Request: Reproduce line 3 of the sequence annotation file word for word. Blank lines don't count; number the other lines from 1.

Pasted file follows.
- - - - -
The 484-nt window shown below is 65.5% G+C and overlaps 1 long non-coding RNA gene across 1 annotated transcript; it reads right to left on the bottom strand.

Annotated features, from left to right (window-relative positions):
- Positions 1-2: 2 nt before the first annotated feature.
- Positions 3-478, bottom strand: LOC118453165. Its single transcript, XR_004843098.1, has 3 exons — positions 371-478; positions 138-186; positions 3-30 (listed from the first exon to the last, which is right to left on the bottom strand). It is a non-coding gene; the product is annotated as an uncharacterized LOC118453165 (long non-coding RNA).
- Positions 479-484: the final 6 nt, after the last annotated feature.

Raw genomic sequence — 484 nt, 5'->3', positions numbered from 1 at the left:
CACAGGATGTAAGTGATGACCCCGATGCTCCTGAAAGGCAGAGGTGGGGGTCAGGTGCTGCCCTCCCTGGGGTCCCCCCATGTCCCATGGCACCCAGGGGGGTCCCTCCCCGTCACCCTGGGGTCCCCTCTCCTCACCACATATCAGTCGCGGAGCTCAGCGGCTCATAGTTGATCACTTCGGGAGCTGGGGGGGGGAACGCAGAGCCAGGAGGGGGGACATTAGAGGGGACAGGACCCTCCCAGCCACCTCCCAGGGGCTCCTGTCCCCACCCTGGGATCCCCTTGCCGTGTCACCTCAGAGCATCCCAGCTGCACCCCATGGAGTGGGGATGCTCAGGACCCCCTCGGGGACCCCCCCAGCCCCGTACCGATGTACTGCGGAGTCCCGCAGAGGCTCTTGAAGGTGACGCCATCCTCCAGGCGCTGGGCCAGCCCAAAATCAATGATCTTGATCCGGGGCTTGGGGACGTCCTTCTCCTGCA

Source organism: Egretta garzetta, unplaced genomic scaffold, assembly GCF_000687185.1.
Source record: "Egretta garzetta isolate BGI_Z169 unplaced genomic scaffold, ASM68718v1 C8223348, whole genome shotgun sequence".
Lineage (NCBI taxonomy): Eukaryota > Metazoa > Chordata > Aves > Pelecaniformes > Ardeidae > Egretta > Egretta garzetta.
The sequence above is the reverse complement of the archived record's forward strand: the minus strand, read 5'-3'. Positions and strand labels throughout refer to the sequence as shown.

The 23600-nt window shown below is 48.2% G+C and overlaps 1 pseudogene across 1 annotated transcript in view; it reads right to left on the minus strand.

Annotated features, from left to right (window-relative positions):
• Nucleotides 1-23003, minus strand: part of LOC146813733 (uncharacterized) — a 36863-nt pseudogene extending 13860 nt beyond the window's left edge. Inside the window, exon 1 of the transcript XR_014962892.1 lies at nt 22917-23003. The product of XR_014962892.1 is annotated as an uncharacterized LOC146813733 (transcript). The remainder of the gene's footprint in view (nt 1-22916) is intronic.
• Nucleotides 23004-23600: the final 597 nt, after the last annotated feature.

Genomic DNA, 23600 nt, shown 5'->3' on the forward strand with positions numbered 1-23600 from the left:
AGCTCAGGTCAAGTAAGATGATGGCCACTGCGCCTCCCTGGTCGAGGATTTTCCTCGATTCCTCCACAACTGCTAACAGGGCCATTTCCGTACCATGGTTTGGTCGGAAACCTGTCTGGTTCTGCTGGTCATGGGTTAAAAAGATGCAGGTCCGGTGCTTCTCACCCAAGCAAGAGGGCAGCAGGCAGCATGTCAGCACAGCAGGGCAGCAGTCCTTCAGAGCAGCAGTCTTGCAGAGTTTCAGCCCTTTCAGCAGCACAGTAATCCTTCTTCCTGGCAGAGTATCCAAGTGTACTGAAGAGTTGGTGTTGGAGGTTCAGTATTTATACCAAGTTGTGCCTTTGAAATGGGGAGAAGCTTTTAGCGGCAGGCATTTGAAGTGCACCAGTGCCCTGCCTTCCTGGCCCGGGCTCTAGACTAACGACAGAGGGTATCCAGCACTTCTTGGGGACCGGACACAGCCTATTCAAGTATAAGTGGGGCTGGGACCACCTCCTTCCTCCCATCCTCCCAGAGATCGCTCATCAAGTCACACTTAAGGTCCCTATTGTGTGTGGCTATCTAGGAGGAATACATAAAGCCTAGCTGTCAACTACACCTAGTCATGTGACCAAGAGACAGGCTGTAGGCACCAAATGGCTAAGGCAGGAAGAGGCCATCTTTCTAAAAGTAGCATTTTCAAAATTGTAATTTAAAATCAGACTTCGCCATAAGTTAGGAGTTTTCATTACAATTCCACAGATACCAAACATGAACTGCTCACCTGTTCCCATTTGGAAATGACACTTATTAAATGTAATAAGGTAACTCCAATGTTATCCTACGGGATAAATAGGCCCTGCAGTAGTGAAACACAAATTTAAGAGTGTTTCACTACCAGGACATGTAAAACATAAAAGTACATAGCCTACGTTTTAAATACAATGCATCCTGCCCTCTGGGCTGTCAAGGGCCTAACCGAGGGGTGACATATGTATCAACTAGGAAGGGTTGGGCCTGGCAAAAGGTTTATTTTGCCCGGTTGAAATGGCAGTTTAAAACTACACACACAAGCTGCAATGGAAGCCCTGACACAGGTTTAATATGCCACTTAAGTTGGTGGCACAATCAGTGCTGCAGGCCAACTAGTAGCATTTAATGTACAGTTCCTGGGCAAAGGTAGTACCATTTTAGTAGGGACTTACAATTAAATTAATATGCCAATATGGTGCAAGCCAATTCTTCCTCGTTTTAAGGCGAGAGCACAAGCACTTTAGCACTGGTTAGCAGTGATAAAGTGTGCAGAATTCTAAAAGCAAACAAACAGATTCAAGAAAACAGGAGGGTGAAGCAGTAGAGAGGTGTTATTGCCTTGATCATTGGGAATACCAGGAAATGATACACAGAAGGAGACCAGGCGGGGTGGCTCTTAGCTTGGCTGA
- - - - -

- Positions 1-2: 2 nt before the first annotated feature.